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Car story: where will Canada’s electric vehicle batteries go when they die?

Electric vehicles are booming in B.C. and that means the province has a unique opportunity to divert some of the world’s most sought-after clean-energy minerals from a potentially hazardous waste stream

What happens when an electric vehicle battery the size of a small dinner table reaches the end of its life? 

That’s the question jurisdictions across Canada and the world are grappling with as more and more electric vehicles hit the roads in the coming decades. In B.C., government estimates there will be more than 2.5 million of these vehicles cruising along the province’s roadways by 2040.

With so much focus in B.C. on growing the mining sector and especially supplying minerals for the clean energy revolution, critics say the province is overlooking the potential economic benefits of extracting materials from used-up electric vehicle batteries — materials that don’t require the creation of new, environmentally impactful, mines.

Electric vehicles in Canada an opportunity to rethink battery recycling

There are already more than 60,000 electric vehicles on B.C.’s roads. Each car is equipped with a lithium-ion battery and while the design of those batteries is much the same as the one in your smartphone, electric vehicle batteries are, by necessity, much bigger. A single car battery can weigh several hundred kilograms and is made up of materials like manganese, graphite, nickel, cobalt and lithium.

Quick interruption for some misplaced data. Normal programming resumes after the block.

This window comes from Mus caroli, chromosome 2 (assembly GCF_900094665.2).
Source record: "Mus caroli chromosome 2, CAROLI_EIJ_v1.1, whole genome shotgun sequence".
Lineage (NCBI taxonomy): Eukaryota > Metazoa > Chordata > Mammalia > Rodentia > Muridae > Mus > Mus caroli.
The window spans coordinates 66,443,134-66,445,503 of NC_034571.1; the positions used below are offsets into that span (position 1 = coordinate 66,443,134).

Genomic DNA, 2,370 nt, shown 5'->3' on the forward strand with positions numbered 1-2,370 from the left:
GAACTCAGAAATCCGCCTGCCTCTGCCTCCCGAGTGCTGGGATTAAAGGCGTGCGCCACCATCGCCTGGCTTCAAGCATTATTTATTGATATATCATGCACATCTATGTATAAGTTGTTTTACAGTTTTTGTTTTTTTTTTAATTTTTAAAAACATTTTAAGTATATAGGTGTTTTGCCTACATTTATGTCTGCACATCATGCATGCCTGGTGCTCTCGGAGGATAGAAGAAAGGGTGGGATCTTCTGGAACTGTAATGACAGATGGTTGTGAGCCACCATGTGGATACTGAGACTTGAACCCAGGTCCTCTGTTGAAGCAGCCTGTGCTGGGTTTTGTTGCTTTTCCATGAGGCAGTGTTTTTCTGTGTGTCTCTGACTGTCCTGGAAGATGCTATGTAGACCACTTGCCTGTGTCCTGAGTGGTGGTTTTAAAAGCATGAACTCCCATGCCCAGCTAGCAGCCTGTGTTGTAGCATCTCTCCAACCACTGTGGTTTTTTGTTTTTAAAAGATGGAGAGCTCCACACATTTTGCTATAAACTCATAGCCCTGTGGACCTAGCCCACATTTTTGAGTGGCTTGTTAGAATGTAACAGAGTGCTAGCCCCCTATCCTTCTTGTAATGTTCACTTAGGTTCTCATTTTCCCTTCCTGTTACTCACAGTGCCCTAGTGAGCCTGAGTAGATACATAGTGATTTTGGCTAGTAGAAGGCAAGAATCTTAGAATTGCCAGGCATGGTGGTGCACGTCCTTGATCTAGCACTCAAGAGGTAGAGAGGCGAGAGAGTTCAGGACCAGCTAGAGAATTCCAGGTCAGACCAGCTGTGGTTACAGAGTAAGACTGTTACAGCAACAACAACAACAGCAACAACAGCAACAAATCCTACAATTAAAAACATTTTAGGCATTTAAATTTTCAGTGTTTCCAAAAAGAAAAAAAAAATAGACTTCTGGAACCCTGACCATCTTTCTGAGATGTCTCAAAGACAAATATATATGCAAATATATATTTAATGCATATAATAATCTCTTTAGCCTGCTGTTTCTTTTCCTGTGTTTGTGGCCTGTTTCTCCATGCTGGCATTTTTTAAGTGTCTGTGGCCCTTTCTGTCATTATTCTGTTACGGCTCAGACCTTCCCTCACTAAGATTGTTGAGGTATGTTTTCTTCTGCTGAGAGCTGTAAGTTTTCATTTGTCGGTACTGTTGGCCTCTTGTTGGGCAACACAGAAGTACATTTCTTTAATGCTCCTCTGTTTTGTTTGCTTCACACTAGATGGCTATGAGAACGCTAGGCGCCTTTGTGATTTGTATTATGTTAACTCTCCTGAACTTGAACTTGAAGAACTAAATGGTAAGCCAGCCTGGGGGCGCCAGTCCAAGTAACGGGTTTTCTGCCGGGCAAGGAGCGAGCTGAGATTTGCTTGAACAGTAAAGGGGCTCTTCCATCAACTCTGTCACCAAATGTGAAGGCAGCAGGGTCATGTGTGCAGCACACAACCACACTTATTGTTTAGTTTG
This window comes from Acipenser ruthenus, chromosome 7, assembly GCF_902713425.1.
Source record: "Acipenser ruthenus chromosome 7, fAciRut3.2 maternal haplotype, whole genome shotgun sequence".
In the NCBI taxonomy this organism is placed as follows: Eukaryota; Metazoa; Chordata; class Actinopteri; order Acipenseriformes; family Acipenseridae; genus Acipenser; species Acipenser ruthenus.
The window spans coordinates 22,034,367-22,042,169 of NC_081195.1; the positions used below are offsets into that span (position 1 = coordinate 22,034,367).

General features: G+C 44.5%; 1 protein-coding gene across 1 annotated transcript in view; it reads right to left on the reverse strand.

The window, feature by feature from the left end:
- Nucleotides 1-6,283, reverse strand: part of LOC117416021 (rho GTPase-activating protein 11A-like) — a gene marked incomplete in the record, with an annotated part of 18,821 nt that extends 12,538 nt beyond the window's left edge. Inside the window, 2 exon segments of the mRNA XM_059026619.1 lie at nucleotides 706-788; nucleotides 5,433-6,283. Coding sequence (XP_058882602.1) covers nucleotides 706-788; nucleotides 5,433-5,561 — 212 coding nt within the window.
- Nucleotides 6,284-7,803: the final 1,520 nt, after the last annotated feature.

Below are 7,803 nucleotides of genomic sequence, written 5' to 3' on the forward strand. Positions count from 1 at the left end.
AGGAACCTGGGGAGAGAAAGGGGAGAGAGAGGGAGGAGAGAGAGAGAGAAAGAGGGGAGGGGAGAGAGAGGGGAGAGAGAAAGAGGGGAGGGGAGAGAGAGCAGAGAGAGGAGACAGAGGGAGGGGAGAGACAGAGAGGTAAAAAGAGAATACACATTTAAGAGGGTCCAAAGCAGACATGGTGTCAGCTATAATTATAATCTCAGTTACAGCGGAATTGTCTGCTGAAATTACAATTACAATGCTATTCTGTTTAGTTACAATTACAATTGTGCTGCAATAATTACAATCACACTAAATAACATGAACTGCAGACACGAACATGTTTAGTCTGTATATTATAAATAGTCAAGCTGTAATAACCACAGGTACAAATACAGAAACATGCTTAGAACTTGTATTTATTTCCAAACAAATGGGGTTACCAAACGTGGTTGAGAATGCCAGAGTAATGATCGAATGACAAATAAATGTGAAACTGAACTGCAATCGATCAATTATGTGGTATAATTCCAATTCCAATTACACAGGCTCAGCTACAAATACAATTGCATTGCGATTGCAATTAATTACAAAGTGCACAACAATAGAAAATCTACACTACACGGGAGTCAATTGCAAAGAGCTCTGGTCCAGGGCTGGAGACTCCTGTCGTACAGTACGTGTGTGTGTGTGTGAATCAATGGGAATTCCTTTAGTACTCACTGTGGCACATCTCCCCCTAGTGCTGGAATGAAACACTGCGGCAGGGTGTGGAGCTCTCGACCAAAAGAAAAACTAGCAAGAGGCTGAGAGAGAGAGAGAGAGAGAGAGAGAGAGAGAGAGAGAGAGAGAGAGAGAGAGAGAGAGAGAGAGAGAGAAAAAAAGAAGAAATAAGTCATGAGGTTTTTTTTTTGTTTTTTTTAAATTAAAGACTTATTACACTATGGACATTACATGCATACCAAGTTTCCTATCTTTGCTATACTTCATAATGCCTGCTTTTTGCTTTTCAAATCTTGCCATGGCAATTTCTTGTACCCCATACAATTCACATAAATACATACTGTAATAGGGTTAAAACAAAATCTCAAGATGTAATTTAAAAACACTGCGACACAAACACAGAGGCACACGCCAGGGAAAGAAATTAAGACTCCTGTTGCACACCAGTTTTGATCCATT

These behemoths of the battery world have an average lifespan of eight to 15 years, which means as the electric vehicle market continues to grow, B.C. faces an important opportunity to rethink the recycling sector.

It’s work that’s already underway across the continent.

Kunal Phalpher, chief strategy officer at Li-Cycle, a Toronto-based lithium-ion recycling company with four facilities operating and under construction across North America — including in Kingston, Ont. — said the more batteries become available, the better the opportunities become for recyclers.

He said it’s crucial to plan for recycling right at the start of the electric vehicle growth curve.

“In the next eight to 10 years we’re going through this first wave of rapid growth and rapid increase in demand for these materials where you’re still going to need new primary resources [from mines],” he told The Narwhal. 

“But it’s also the time to build up infrastructure to manage [batteries] at end of life so that we can continue to chip away and increase the percentage of recycled material back into the battery.”

Phalpher said he anticipates a sector-wide shift to reusing more materials. Electric vehicle batteries aren’t currently produced with recycled minerals because there’s not enough supply, he said.

“But as we get into the next decade, we’ll start to see a sharper increase in that,” he said. “And then you can eventually work towards not having to build new resources for pulling material out of the ground and really drive [production] through secondary sources.”

Until the time comes when recycling facilities start receiving high quantities of depleted batteries, the demand for minerals is expected to continue to increase exponentially.

Red Chris mine in B.C.
Newcrest’s Red Chris mine in northwest B.C. is among the province’s active copper mining operations. Photo: Garth Lenz / The Narwhal

B.C.’s mines and the need for electric vehicle materials